Camping Gear

Quality camping gear: when (and when not) to economize

Original Marmot label

A recent Facebook dialogue regarding the post “OCTK Lite part 2,” and its comparison of quality in outwardly similar tools, reminded me of a column I published in OutdoorX4 some time ago regarding equipment quality in general. I thought it was worth revisiting. Herewith:

I’ve been reviewing outdoor equipment for 30 years now, and using it for a lot longer, in conditions ranging from 115ºF Sonoran Desert summers to Beaufort Sea storms. In a few situations I’ve felt the sharp realization that my life was quite possibly hanging on the quality of my equipment—lost in a winter storm skiing the North Rim of the Grand Canyon, caught seven miles offshore in a sea kayak in a Sea of Cortez chubasco—but in the overwhelming majority of circumstances it’s only been comfort, or the lack thereof, that has been affected by the gear I was using.

Nevertheless, in that time I’ve become convinced of the near-universal truth of this axiom: The best gear is also the least expensive in the long run. Spend more in the beginning on a quality piece of gear, and it will not only perform better, enhancing your comfort (and potentially your safety), it will also last longer, justifying its price over and over. Just one example is the Marmot Gore-Tex Grouse goose-down sleeping bag I bought in 1983. Scandalously expensive at the time on a penurious college-student budget, it has since seen untold nights of use, and has lost, as best I can estimate, perhaps a half inch of loft. I could go on with many other examples.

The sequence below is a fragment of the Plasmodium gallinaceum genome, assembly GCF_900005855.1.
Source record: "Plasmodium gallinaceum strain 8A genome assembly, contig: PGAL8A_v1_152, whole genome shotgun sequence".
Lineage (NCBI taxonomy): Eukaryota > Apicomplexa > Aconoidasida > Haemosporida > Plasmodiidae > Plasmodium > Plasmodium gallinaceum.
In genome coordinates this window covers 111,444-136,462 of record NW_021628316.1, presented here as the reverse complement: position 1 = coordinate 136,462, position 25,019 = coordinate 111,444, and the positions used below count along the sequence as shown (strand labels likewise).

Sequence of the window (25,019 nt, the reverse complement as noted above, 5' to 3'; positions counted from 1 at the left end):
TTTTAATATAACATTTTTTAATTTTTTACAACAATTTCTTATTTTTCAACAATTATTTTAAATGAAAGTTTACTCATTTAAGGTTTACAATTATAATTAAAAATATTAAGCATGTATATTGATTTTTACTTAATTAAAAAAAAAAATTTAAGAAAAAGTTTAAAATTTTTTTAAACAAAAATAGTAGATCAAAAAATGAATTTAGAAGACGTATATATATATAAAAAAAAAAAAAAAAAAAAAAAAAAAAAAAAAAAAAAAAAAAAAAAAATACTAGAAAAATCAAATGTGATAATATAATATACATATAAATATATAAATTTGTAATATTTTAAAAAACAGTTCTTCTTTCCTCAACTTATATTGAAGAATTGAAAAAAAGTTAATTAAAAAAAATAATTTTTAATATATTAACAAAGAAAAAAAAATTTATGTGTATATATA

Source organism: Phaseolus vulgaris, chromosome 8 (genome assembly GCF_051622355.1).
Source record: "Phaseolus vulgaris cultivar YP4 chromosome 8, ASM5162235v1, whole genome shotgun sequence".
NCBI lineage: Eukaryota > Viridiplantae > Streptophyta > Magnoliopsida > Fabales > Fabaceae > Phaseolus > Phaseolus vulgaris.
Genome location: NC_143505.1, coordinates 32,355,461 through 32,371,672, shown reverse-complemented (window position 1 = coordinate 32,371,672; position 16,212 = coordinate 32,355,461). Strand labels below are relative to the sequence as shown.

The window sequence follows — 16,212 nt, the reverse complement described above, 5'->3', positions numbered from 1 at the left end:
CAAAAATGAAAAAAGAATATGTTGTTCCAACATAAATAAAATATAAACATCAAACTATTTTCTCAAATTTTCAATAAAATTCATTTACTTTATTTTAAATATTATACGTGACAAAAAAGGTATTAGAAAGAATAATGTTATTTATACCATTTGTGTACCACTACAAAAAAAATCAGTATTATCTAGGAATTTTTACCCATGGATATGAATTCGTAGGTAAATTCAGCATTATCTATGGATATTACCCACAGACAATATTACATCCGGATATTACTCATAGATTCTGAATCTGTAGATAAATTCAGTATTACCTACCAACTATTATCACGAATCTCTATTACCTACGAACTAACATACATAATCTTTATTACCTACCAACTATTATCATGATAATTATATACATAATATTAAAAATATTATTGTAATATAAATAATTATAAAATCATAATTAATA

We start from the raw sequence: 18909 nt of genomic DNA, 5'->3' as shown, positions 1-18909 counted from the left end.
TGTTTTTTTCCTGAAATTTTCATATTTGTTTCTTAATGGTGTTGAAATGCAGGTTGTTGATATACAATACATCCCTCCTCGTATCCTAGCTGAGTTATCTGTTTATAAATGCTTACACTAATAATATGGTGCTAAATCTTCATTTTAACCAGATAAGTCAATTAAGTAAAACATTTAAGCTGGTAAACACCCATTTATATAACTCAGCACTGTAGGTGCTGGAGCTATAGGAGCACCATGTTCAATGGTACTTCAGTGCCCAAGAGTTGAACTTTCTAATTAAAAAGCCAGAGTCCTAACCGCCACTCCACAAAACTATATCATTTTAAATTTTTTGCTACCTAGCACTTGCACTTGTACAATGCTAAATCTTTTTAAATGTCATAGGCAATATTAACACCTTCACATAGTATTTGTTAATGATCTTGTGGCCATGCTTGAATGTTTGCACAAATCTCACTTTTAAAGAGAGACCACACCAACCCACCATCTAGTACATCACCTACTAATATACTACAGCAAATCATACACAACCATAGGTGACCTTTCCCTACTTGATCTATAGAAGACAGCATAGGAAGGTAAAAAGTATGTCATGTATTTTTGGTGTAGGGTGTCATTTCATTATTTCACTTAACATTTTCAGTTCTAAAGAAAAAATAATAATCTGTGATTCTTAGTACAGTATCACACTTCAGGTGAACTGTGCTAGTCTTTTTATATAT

Okay, as I’ve been adminished many times, that’s fine in theory. But what if one simply does not have, say, $500 to spend on a sleeping bag, and $200 on a stove, and $50 on a double-wall titanium coffee cup? Am I suggesting that person stay home and leave travel to those who can afford bespoke equipment?

Not at all. My overriding goal in being in this business is to encourage people to get out exploring. One can only truly appreciate something if it is experienced in person, and if we are to preserve the most beautiful parts of our country and the world, we need people there seeing those parts and developing a bond of stewardship. And traveling and experiencing other cultures is the best way to stave off the xenophobia and isolationism that seems to be gripping our country these days.